Indian Wars

By: Carson Orange

Sand Creek

Local volunteer militias formed in the West to ensure its safe settlement and development. The Native Americans were growing increasingly intolerant of being pushed on to less desirable territory.

BLACK KETTLE, the local chief, had approached a United States Army fort seeking protection for his people.

On the morning of November 29, a group called the COLORADO VOLUNTEERSsurrounded Sand Creek. In hope of defusing the situation, Black Kettle raised an American flag as a sign of friendship. The Volunteers' commander, COLONEL JOHN CHIVINGTON, ignored the gesture. "Kill and scalp all, big and little," he told his troops.

Some Cheyennes were shot while trying to escape, while others were shot pleading for mercy. Reports indicated that the troops even emptied their rifles on distant infants for sport. Later, Chivington displayed his scalp collection to the public as a badge of pride

Red Clouds War

Chief Red Cloud was a Native American war leader who became an important part of history for his role in fiercely defending his peoples land against the U.S. government.

A time when the United States was attempting to seize Indian territory, he is best known for his long standing opposition to a proposed road through Indian territory.

The two year battle with the U.S. government where Chief Red Cloud fought to protect Indian land in Montana and Wyoming became known as Red Clouds War.

Red River War

The campaign called the Red River War was the last major conflict between the U.S. Army and the southern Plains Indians.

The Red River War led to the end of an entire way of life for the Southern Plains tribes and brought about a new chapter in Texas history.

A number of factors led to the military's campaign against the Indians. Westward-bound settlers came into conflict with the nomadic tribes that claimed the buffalo plains as their homeland during the nineteenth century.

The treaty was destined for failure. Commercial buffalo hunters essentially ignored the terms of the treaty as they moved into the area promised to the Southern Plains Indians.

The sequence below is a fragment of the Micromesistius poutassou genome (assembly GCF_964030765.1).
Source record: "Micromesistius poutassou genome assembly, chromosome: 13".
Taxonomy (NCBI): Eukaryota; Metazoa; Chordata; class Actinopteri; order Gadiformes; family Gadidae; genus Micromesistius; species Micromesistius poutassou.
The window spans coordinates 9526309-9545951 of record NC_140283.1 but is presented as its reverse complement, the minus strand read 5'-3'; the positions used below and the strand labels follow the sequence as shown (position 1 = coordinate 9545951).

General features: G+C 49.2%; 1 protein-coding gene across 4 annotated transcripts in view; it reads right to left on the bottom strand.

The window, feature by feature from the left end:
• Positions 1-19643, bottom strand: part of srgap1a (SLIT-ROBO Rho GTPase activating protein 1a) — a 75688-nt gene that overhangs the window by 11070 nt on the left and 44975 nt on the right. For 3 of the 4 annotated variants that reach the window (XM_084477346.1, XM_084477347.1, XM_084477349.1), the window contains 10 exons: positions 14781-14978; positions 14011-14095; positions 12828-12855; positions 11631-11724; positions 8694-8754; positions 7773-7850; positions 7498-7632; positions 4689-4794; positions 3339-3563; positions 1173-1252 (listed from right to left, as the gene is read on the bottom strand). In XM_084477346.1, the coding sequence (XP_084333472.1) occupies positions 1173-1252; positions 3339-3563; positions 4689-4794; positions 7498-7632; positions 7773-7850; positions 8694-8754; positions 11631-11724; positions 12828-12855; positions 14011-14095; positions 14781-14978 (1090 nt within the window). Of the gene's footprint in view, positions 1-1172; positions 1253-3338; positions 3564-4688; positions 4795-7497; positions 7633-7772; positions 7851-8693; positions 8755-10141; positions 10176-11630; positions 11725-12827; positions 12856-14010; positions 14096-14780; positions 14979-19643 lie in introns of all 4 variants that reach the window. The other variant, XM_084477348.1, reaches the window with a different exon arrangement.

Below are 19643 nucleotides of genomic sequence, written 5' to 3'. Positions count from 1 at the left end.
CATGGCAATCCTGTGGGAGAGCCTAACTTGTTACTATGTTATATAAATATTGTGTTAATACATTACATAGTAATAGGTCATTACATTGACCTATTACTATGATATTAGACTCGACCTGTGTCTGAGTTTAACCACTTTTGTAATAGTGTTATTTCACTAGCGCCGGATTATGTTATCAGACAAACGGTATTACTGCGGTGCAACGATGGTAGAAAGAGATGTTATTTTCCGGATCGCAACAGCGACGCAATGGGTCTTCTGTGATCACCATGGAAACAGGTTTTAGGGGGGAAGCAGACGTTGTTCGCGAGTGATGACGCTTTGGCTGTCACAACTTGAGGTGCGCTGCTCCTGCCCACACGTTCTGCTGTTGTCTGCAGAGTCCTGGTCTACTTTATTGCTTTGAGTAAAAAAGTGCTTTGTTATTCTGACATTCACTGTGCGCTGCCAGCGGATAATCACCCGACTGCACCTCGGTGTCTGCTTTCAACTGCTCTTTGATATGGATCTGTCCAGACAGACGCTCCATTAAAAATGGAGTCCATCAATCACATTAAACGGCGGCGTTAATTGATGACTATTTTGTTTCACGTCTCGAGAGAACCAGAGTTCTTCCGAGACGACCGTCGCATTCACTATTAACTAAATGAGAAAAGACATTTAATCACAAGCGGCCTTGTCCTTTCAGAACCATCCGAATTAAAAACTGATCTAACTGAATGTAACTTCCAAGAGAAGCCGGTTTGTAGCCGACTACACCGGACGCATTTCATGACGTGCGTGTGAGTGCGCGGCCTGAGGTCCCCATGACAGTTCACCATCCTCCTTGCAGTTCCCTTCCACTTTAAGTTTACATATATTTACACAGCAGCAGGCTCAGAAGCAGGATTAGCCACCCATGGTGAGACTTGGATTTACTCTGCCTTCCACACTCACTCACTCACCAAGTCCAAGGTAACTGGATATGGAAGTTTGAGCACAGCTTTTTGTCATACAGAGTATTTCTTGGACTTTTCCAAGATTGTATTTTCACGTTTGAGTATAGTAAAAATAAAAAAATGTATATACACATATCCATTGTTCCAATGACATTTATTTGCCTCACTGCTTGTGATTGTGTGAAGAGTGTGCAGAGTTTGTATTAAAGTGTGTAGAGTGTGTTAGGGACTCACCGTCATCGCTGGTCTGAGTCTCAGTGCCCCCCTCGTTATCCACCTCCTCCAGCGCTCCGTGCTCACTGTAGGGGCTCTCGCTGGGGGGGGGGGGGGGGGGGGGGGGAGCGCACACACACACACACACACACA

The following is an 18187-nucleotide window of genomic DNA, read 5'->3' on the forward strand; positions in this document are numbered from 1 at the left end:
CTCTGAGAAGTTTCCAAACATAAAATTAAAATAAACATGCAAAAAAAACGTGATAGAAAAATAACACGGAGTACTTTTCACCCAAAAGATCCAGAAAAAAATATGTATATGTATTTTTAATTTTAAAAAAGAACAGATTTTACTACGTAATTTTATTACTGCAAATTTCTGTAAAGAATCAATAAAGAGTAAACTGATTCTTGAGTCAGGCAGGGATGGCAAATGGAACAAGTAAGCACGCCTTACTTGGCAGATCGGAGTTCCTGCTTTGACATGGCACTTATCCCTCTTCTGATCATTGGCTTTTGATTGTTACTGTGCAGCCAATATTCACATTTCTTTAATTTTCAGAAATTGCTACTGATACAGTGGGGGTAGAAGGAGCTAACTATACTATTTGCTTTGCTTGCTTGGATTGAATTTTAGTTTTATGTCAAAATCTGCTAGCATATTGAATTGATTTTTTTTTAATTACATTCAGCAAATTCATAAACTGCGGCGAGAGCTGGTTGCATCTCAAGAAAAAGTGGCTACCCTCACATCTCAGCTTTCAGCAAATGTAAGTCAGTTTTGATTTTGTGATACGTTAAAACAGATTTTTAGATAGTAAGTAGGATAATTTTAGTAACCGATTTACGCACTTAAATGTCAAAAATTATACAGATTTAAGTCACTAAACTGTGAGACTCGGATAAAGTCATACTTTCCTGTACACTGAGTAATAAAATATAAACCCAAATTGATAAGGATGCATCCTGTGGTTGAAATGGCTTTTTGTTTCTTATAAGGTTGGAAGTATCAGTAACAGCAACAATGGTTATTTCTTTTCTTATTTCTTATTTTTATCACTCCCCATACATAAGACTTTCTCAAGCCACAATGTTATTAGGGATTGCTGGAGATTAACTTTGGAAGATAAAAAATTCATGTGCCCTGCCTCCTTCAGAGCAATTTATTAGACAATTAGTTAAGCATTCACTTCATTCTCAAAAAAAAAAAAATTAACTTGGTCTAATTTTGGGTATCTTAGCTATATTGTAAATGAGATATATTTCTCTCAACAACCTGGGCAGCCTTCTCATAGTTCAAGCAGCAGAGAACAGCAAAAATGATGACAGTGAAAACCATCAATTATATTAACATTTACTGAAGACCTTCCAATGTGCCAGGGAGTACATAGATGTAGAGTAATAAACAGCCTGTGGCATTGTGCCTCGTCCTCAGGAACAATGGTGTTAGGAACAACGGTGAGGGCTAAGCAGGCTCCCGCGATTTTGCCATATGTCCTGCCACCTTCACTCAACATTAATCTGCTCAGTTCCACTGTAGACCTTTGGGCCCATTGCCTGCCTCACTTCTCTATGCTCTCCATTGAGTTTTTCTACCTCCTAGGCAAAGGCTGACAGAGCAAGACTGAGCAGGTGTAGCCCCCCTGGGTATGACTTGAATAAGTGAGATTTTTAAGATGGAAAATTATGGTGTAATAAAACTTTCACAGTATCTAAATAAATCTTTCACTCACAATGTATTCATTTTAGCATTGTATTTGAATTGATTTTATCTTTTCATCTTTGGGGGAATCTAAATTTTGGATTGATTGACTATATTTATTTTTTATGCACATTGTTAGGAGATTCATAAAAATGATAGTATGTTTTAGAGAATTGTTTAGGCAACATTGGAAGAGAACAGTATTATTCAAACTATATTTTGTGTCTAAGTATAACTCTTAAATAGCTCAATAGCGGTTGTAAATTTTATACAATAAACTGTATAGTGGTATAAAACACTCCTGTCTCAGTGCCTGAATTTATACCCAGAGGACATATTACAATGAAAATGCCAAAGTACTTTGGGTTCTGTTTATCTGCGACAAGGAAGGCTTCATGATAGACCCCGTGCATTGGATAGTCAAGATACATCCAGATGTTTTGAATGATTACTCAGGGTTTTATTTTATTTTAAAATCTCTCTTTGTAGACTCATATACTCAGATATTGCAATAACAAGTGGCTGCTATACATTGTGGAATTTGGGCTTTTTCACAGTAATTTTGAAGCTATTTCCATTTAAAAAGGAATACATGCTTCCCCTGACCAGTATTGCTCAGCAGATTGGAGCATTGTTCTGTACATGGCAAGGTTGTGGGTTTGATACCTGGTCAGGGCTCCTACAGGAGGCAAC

The promises made by the U.S. government proved largely empty. Food was inadequate and of poor quality, while reservation restrictions were all but impossible for the Indians, who were used to roaming over the plains at will, to understand or accept.

The realization that the buffalo, their main source for survival, was quickly disappearing forced them to fight. For the Indians, this brought retaliation by the U.S. Army, defeat, and confinement to the hated reservations.

Col. Nelson A. Miles was the commander of one of the army columns in the first battle of the Red River campaign.

Comanche Chief Quanah Parker. With Indian prophet Isa-tai, he led some 300 Indians in an attack on buffalo hunters in the Adobe Walls post.

Little Big Horn

The battle of Little Bighorn occurred in 1876 and is commonly referred to as “Custer’s Last Stand”. The battle took place between the U.S. Cavalry and northern tribe Indians, including the Cheyenne, Sioux, and Arapaho.

Under the direction of Sitting Bull, had decided to wage war against the whites for their refusal to stay off of tribal lands in the Black Hills. In the spring of 1876, Sitting Bull and his tribal army had successfully battled the U.S. Cavalry twice.

One of the columns was led by Lt. General George Custer, who spotted a Sioux camp and decided to attack it.

It took less than an hour for the arrows and bullets of the Indians to wipe out General Custer and his men. Despite having won this battle, the Indians were not victorious.

Wounded Knee

Wounded Knee, located on the Pine Ridge Indian Reservation in southwestern South Dakota,was the site of two conflicts between North American Indians and representatives of the U.S. government.

An 1890 massacre left some 150 Native Americans dead, in what was the final clash between federal troops and the Sioux. In 1973,members of the American Indian Movement occupied Wounded Knee for 71 days to protest conditions on the reservation.

the U.S. government worried about the increasing influence at Pine Ridge of the Ghost Dance spiritual movement, which taught that Indians had been defeated and confined to reservations because they had angered the gods by abandoning their traditional customs.

On December 15, 1890, reservation police tried to arrest Sitting Bull, the famous Sioux chief, who they mistakenly believed was a Ghost Dancer, and killed him in the process, increasing the tensions at Pine Ridge.

On the morning of December 29, 1890, the army demanded the surrender of all Sioux weapons. Amid the tension, a shot rang out, possibly from a deaf brave who misunderstood his chief's orders to surrender

The local chief, BIG FOOT, was shot in cold blood as he recuperated from pneumonia in his tent. Others were cut down as they tried to run away. When the smoke cleared almost all of the 300 men, women, and children were dead.

This massacre marked the last showdown between Native Americans and the United States Army.